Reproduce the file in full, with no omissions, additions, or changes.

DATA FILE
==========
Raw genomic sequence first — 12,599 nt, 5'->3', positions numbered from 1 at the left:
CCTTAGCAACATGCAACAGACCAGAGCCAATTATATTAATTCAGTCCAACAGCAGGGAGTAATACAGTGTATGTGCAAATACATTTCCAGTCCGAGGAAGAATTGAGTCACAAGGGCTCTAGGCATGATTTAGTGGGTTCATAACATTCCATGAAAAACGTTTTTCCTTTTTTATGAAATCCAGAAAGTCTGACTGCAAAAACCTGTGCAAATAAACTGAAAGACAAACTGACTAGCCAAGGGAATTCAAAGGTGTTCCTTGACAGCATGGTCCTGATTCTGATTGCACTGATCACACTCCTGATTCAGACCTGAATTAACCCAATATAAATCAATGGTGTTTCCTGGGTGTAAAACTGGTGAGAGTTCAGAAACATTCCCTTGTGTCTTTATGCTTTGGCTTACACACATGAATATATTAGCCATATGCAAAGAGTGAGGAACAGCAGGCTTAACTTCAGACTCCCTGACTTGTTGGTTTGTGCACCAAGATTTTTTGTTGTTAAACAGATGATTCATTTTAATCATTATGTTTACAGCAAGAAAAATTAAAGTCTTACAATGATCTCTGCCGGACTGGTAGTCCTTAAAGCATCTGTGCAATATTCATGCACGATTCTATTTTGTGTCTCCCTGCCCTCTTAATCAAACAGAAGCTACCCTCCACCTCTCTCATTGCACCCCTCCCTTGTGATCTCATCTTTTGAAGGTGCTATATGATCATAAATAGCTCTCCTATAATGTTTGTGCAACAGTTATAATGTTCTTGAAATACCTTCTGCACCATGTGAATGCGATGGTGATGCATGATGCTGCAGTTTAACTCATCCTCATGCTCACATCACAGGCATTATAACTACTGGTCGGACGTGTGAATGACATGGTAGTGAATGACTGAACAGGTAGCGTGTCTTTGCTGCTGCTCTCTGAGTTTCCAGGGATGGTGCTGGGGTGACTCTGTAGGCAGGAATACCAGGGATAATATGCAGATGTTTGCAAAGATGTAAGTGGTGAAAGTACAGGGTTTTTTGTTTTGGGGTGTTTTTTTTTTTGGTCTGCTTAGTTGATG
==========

Raw genomic sequence first — 12,599 nt, 5'->3', positions numbered from 1 at the left:
CCTTAGCAACATGCAACAGACCAGAGCCAATTATATTAATTCAGTCCAACAGCAGGGAGTAATACAGTGTATGTGCAAATACATTTCCAGTCCGAGGAAGAATTGAGTCACAAGGGCTCTAGGCATGATTTAGTGGGTTCATAACATTCCATGAAAAACGTTTTTCCTTTTTTATGAAATCCAGAAAGTCTGACTGCAAAAACCTGTGCAAATAAACTGAAAGACAAACTGACTAGCCAAGGGAATTCAAAGGTGTTCCTTGACAGCATGGTCCTGATTCTGATTGCACTGATCACACTCCTGATTCAGACCTGAATTAACCCAATATAAATCAATGGTGTTTCCTGGGTGTAAAACTGGTGAGAGTTCAGAAACATTCCCTTGTGTCTTTATGCTTTGGCTTACACACATGAATATATTAGCCATATGCAAAGAGTGAGGAACAGCAGGCTTAACTTCAGACTCCCTGACTTGTTGGTTTGTGCACCAAGATTTTTTGTTGTTAAACAGATGATTCATTTTAATCATTATGTTTACAGCAAGAAAAATTAAAGTCTTACAATGATCTCTGCCGGACTGGTAGTCCTTAAAGCATCTGTGCAATATTCATGCACGATTCTATTTTGTGTCTCCCTGCCCTCTTAATCAAACAGAAGCTACCCTCCACCTCTCTCATTGCACCCCTCCCTTGTGATCTCATCTTTTGAAGGTGCTATATGATCATAAATAGCTCTCCTATAATGTTTGTGCAACAGTTATAATGTTCTTGAAATACCTTCTGCACCATGTGAATGCGATGGTGATGCATGATGCTGCAGTTTAACTCATCCTCATGCTCACATCACAGGCATTATAACTACTGGTCGGACGTGTGAATGACATGGTAGTGAATGACTGAACAGGTAGCGTGTCTTTGCTGCTGCTCTCTGAGTTTCCAGGGATGGTGCTGGGGTGACTCTGTAGGCAGGAATACCAGGGATAATATGCAGATGTTTGCAAAGATGTAAGTGGTGAAAGTACAGGGTTTTTTGTTTTGGGGTGTTTTTTTTTTTGGTCTGCTTAGTTGATG